5 Things You Didn't Know About Masturbation

Although men may joke and tease each other about their solo sexual activity, women are typically less forthcoming about their own self-pleasuring. With a very close friend, some may compare notes discretely about the best vibrators or the stress relief going solo can provide.

But women's masturbation is not generally a common topic of conversation among girlfriends. Maybe it should be, say sex therapists. They point out that women's masturbation can have benefits both for health and relationships. Here are five things about masturbation women may not know:
1. "Normal" masturbation in women takes many forms.

Most women, like men, have masturbated at least once in their lives, research suggests. Frequency varies, and there's no "normal" for that. There's no ''normal" cutoff age, either, with the practice continuing into the 80s and beyond.

Women may feel guilty about it, especially if they are in a committed relationship, but there’s no need for guilt, sex therapists say. Sometimes a partner is tired, out of town, or otherwise unavailable. And it doesn't mean a woman needs to go without.

There is no one "method" of masturbation in women that's normal. "A range of ways is 'normal,''' says Paul Joannides, PsyD, a psychoanalyst in Waldport, Ore.

Fingers and vibrators are two common methods of women's masturbation. More than half of 2,056 women, aged 18 to 60, used a vibrator either during masturbation or intercourse, says Debby Herbenick, PhD, MPH, associate director of the Center for Sexual Health Promotion at Indiana University, Bloomington, who led the survey.

Other women who masturbate report they use the back of a vibrating toothbrush head, the handle of a hairbrush, or water jets in the bathtub, Joannides says.

Although some experts worry about side effects from vibrator use, such as genital numbness or pain, less than 30% of the women in Herbenick's vibrator survey said they had experienced them.

But another expert, Frank Sommers, MD, a Toronto psychiatrist, worries that excessive vibrator use during masturbation could desensitize women to orgasms with a partner. “I tell my patients, ‘Look on a vibrator as whipped cream -- you wouldn’t want to eat it every day.’’’

He believes too much vibrator use ‘’habituates your autonomic nervous system to such stimulation that a human could not duplicate it.”
2. Masturbation can improve your mood -- without the ''obligations'' of partnered sex.

However a woman chooses to masturbate, it can improve her spirits. "It can improve a depressed mood," says Kathleen Segraves, PhD, a sex therapist and associate professor of psychiatry at Case Western Reserve University and a therapist at Metrohealth Medical Center in Cleveland, Ohio. "Not clinical depression, but the 'blue funk' days."

"With solo sex, there is no distraction, and you can focus on your own experience without making sure someone else is having a good time," she says.

It doesn't mean you don't love your partner, maybe just that you need to think only about yourself sometimes, experts say. "The woman doesn't have to be outside her head, wondering, 'Am I taking too long?'" Segraves says.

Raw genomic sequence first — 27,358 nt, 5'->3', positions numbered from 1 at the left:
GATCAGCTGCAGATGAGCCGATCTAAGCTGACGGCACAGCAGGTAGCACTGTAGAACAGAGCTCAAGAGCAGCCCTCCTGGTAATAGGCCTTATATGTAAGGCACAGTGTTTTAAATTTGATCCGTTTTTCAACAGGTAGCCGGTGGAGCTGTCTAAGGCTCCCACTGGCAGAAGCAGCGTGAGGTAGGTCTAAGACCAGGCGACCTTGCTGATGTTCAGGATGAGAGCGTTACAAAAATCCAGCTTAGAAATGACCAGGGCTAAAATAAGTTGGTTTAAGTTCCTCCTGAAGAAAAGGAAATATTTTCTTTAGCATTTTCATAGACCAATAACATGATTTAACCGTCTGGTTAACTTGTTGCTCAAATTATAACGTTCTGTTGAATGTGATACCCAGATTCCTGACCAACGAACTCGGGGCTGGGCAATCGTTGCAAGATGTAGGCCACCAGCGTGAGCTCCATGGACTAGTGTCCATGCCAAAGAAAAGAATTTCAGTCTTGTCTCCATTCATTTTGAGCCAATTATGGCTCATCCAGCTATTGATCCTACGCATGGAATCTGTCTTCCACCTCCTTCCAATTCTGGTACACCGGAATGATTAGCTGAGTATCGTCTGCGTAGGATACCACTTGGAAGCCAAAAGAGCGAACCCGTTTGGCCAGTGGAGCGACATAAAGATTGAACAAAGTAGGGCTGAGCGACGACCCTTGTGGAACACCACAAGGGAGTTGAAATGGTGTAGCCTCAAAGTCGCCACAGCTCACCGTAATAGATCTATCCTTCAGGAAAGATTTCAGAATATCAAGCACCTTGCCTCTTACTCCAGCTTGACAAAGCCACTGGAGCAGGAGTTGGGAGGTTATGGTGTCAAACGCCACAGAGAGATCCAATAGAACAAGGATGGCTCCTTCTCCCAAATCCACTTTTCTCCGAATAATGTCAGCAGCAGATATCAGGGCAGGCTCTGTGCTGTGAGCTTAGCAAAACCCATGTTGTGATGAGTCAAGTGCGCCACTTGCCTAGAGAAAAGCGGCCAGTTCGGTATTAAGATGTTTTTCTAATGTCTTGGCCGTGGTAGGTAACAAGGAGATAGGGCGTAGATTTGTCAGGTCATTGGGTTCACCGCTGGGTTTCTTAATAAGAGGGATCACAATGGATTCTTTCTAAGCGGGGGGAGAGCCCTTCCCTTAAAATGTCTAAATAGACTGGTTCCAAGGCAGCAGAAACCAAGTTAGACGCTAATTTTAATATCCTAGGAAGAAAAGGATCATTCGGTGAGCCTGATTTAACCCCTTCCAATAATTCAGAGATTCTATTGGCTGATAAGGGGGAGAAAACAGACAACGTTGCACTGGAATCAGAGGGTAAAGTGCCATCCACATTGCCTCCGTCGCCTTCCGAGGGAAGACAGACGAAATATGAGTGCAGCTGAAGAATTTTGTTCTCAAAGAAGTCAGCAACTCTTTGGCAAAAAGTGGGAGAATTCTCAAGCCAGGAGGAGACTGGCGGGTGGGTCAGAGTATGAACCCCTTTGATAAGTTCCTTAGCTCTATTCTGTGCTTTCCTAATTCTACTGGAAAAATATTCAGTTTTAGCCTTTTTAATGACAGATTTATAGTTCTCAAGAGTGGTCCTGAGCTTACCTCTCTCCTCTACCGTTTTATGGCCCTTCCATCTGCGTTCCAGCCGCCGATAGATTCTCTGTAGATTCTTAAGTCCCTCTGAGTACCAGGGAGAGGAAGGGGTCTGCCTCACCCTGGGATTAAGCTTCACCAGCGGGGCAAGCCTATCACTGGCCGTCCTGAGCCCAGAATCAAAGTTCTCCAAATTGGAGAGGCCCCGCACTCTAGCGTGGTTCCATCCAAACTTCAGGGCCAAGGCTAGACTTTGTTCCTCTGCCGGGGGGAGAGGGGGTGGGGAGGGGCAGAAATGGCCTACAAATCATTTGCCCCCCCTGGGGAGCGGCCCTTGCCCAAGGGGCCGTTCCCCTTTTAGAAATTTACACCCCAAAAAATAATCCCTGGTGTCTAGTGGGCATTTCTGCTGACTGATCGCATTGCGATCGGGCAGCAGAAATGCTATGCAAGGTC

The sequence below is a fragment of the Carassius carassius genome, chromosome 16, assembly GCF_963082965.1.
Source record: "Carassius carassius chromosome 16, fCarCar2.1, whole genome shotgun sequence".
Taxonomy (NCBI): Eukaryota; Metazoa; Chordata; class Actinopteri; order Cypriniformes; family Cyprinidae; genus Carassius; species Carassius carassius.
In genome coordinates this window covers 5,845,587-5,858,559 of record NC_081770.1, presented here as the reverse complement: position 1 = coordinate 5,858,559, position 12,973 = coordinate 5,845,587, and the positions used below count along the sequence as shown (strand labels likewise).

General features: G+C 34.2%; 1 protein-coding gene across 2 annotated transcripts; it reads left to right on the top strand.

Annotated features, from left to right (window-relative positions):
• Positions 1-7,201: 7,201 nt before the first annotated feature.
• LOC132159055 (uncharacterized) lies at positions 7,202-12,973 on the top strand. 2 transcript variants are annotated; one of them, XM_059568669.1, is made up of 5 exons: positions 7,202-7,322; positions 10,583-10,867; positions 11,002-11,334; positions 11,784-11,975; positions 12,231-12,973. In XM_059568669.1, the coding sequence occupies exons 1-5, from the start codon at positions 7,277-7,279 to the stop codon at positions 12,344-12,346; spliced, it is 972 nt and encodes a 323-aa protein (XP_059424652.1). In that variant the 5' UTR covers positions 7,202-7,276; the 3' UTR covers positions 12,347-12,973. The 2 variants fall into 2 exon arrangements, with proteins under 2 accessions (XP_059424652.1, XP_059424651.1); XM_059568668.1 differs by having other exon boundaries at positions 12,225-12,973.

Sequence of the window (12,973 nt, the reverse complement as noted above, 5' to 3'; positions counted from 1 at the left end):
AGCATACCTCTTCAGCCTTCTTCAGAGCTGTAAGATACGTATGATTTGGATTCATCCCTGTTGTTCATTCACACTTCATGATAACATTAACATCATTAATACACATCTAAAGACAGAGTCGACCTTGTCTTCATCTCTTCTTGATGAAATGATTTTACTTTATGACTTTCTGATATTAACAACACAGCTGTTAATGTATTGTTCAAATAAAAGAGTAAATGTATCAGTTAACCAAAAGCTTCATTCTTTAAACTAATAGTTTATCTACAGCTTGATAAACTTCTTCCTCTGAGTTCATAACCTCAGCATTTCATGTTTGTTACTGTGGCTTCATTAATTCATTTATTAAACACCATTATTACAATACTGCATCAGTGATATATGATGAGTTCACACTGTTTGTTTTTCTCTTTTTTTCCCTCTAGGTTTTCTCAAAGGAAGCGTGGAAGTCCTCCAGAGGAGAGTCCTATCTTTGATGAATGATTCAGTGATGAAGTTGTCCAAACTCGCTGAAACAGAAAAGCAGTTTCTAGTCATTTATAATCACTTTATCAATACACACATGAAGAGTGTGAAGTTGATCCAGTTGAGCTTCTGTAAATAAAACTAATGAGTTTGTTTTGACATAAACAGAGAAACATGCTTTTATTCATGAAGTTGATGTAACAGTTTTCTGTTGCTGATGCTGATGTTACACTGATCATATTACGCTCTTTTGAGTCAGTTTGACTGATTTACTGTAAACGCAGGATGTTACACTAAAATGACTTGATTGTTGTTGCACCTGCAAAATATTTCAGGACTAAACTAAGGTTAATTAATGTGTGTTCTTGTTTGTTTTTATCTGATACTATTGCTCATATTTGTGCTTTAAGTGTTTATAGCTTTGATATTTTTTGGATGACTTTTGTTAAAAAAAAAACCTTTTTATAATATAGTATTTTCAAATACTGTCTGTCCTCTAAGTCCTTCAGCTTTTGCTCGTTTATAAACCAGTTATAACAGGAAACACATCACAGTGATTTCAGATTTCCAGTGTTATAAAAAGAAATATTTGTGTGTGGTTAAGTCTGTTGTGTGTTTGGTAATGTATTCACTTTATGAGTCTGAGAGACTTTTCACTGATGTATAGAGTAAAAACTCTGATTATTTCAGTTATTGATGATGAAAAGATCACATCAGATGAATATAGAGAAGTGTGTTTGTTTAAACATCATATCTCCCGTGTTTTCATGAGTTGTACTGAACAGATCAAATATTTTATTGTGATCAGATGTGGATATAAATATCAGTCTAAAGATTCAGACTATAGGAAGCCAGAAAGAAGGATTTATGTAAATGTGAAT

3. Masturbation can improve your sex life with your partner.

Women who masturbate on a regular basis learn what feels good for them, Segraves says. "It helps build sexual confidence," she says. "It helps you guide the partner when you have a partner.”

You can say, for instance: "Please put your hand here," and not be embarrassed, she says.

Women who use a vibrator during masturbation tend to have better sexual functioning with a partner, Herbenick says.

Sex therapists typically recommend masturbation for women who have a difficult time reaching orgasm. It can help them learn about their body and feel less self-conscious.

"We know that women compared to men have a harder time learning to orgasm," Herbenick says. Masturbating can help, and masturbating with a vibrator may help even more, she says. "Using a vibrator, for reasons we don't understand, helps women orgasm." The survey is published in the Journal of Sexual Medicine.

Those who used a vibrator, she found, even if it had been a year since the use, "had better sexual functioning in terms of vaginal lubrication, desire, arousal and ease of orgasm, and they tended to have less pain or discomfort during intercourse."

But "it may be that those who don't find sex painful tend to use a vibrator,” she says.
4. Masturbation can help you relax.

Women are more apt than men to over-analyze a bad day and think: "How could I have done this better?" They are more likely than men, some researchers have found, to replay an argument or bad interaction with people in their head. It all adds up to excess stress.

Researchers call this rumination, and it has been linked in numerous studies to depression.

"If you can start pleasuring yourself, that will often interfere with ruminations," Segraves says. "Not all the time," she says. But it may help.
5. Masturbation can provide pain relief.

Women who masturbate often report that it helps relieve menstrual cramps and to improve the symptoms of premenstrual syndrome (PMS), such as irritability and crankiness.

Masturbating to orgasm may help migraine, too. Although orgasm has sometimes been found to trigger a migraine headache, it may also relieve it, according to some research. Scientists speculate that some factor associated with orgasm (by yourself or with a partner) may suppress pain or actually suppress the migraine process.


By Kathleen Doheny
WebMD Feature
Reviewed by Louise Chang, MD

0 comments:

Post a Comment